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Poland doesn’t seem so distant anymore

Jonathan Jer Yang Teo PORTERTOWEJonathan Jer Yang Teo recently joined IT Kontrakt Services Sdn. Bhd. He gained his Software QA experience working for global brands all over the world such as SportingNews.com, Cable Vision, StarHub. Privately, born and raised in Kuala Lumpur. Loves spending leisure outdoors especially with sportfishing in the Indian and Pacific Oceans. Passionate about motorsport related activities and an adventurous foodie keen to taste the different types of food while travelling. Despite his tight schedule, he was so kind to answer a couple of questions asked by Magdalena Faldyna – Communication Manager at IT Kontrakt Poland.

MAGDALENA FALDYNA: It has been already two weeks of your stay in Poland. Before we talk about your general impressions, we would like to ask if you had had any particular preparations for visiting Poland. Had you read any information about our country and any surprises you might have encounter here?

JONATHAN TEO: Actually, I did Google for a few things prior to visiting Poland, particularly the weather forecast, Polish currency and the various types of local delicacies.

MF: There is a distance of over 9.000 km between Malaysia and Poland. Is it for the first time you travel so far? Did you have any chance to visit Europe before?

JT: Definitely one of the longest travels that I’ve had besides being to parts of France, United Kingdom and the United States of America.

MF: Now, what is your general impression about your stay in Warsaw?

JT: The first thing I couldn’t help but notice in Warsaw was the warm welcome by ITK. Immediately after the flight from Kuala Lumpur to Warsaw, I met awesome new colleagues at the airport that showed me the way around Warsaw. I would like to take this opportunity to thank them for the very good first impression of Warsaw! Over the past weeks in Warsaw, I wandered around the city soaking up the modern and positive atmosphere. Polish people are well dressed. There’s lots of restaurants but unfortunately menus were mostly in Polish. Trams trundle along the main road. And there’s sign of plenty of construction taking place. It’s a bustling city I must say. Super!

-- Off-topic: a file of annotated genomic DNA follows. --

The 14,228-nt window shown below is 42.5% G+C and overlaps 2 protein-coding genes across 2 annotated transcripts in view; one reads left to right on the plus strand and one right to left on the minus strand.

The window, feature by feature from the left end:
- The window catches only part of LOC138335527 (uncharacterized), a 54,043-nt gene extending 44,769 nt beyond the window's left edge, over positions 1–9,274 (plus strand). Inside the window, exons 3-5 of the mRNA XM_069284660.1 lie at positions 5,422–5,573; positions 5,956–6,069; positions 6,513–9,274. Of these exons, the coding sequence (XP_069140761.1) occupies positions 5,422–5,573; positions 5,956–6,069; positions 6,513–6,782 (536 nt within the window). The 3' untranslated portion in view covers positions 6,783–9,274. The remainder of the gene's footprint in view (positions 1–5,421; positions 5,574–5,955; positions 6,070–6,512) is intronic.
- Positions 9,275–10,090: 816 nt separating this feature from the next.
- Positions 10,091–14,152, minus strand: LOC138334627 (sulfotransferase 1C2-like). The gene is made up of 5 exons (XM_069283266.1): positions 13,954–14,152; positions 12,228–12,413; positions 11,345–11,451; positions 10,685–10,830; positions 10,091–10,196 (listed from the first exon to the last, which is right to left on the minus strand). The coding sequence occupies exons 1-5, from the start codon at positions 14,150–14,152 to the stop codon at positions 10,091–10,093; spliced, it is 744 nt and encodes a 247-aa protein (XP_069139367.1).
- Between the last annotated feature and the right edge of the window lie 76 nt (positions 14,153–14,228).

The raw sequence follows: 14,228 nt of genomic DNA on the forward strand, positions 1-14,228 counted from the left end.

MF: Is there anything you were surprised at?

JT: Honestly, no. Not really.

MF: And Polish cuisine. Usually foreigners are satisfied with our traditional dishes and probably so called “pierogi” is the most popular one. Have you had any chance to taste it? How do you like Polish flavours?

JT: Oh yeah, the combination of “Pierogi” with lemonade was nice. Looking forward to taste other authentic Polish cuisine.

MF: Finally, we are sure you noticed some cultural differences in the culture of work. What are the qualities you appreciate in Polish professional environment? And are there any of Malaysian values that you would like to instil into the Polish?

JT: One of the noticeable qualities in Polish professional environment was the ability to work remotely. It encourages work life balance which is great!

MF: Thanks a lot for answering my questions. And enjoy the rest of your stay in Poland!

JT: My pleasure! Thank you!

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